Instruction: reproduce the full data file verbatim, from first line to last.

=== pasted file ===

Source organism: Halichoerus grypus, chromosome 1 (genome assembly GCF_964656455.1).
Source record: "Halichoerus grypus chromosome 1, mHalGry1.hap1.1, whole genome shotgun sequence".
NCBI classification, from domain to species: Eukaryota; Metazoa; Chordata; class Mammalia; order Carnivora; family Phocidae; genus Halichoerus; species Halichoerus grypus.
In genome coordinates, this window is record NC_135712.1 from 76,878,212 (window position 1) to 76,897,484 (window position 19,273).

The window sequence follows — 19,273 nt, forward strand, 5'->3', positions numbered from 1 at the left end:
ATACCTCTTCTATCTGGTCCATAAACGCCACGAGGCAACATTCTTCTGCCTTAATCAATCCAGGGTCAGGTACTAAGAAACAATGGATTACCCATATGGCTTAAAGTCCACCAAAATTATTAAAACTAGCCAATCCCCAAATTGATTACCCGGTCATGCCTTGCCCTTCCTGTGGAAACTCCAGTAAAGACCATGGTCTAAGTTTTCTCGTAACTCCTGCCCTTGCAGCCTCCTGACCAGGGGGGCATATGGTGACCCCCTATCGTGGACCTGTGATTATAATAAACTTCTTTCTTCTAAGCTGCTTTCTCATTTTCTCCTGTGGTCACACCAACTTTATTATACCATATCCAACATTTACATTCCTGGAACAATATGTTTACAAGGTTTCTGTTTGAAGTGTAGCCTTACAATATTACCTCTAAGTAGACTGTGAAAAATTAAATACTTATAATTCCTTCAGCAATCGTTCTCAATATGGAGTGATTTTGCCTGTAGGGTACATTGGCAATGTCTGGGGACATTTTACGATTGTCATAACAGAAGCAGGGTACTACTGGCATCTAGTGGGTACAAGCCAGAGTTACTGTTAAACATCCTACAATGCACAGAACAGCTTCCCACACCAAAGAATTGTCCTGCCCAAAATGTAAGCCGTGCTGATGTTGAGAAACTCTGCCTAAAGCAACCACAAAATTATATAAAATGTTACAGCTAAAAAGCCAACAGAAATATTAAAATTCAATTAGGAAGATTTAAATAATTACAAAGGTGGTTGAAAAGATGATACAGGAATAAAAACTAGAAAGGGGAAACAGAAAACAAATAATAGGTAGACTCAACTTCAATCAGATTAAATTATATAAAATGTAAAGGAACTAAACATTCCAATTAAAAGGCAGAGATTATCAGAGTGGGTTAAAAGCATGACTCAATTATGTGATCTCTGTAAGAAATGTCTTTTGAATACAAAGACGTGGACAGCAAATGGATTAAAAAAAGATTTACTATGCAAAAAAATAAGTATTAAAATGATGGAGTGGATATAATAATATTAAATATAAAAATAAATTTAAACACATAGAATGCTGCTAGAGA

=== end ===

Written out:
Source organism: Halichoerus grypus, chromosome 1 (genome assembly GCF_964656455.1).
Source record: "Halichoerus grypus chromosome 1, mHalGry1.hap1.1, whole genome shotgun sequence".
NCBI classification, from domain to species: Eukaryota; Metazoa; Chordata; class Mammalia; order Carnivora; family Phocidae; genus Halichoerus; species Halichoerus grypus.
In genome coordinates, this window is record NC_135712.1 from 76,878,212 (window position 1) to 76,897,484 (window position 19,273).

The window sequence follows — 19,273 nt, forward strand, 5'->3', positions numbered from 1 at the left end:
ATACCTCTTCTATCTGGTCCATAAACGCCACGAGGCAACATTCTTCTGCCTTAATCAATCCAGGGTCAGGTACTAAGAAACAATGGATTACCCATATGGCTTAAAGTCCACCAAAATTATTAAAACTAGCCAATCCCCAAATTGATTACCCGGTCATGCCTTGCCCTTCCTGTGGAAACTCCAGTAAAGACCATGGTCTAAGTTTTCTCGTAACTCCTGCCCTTGCAGCCTCCTGACCAGGGGGGCATATGGTGACCCCCTATCGTGGACCTGTGATTATAATAAACTTCTTTCTTCTAAGCTGCTTTCTCATTTTCTCCTGTGGTCACACCAACTTTATTATACCATATCCAACATTTACATTCCTGGAACAATATGTTTACAAGGTTTCTGTTTGAAGTGTAGCCTTACAATATTACCTCTAAGTAGACTGTGAAAAATTAAATACTTATAATTCCTTCAGCAATCGTTCTCAATATGGAGTGATTTTGCCTGTAGGGTACATTGGCAATGTCTGGGGACATTTTACGATTGTCATAACAGAAGCAGGGTACTACTGGCATCTAGTGGGTACAAGCCAGAGTTACTGTTAAACATCCTACAATGCACAGAACAGCTTCCCACACCAAAGAATTGTCCTGCCCAAAATGTAAGCCGTGCTGATGTTGAGAAACTCTGCCTAAAGCAACCACAAAATTATATAAAATGTTACAGCTAAAAAGCCAACAGAAATATTAAAATTCAATTAGGAAGATTTAAATAATTACAAAGGTGGTTGAAAAGATGATACAGGAATAAAAACTAGAAAGGGGAAACAGAAAACAAATAATAGGTAGACTCAACTTCAATCAGATTAAATTATATAAAATGTAAAGGAACTAAACATTCCAATTAAAAGGCAGAGATTATCAGAGTGGGTTAAAAGCATGACTCAATTATGTGATCTCTGTAAGAAATGTCTTTTGAATACAAAGACGTGGACAGCAAATGGATTAAAAAAAGATTTACTATGCAAAAAAATAAGTATTAAAATGATGGAGTGGATATAATAATATTAAATATAAAAATAAATTTAAACACATAGAATGCTGCTAGAGA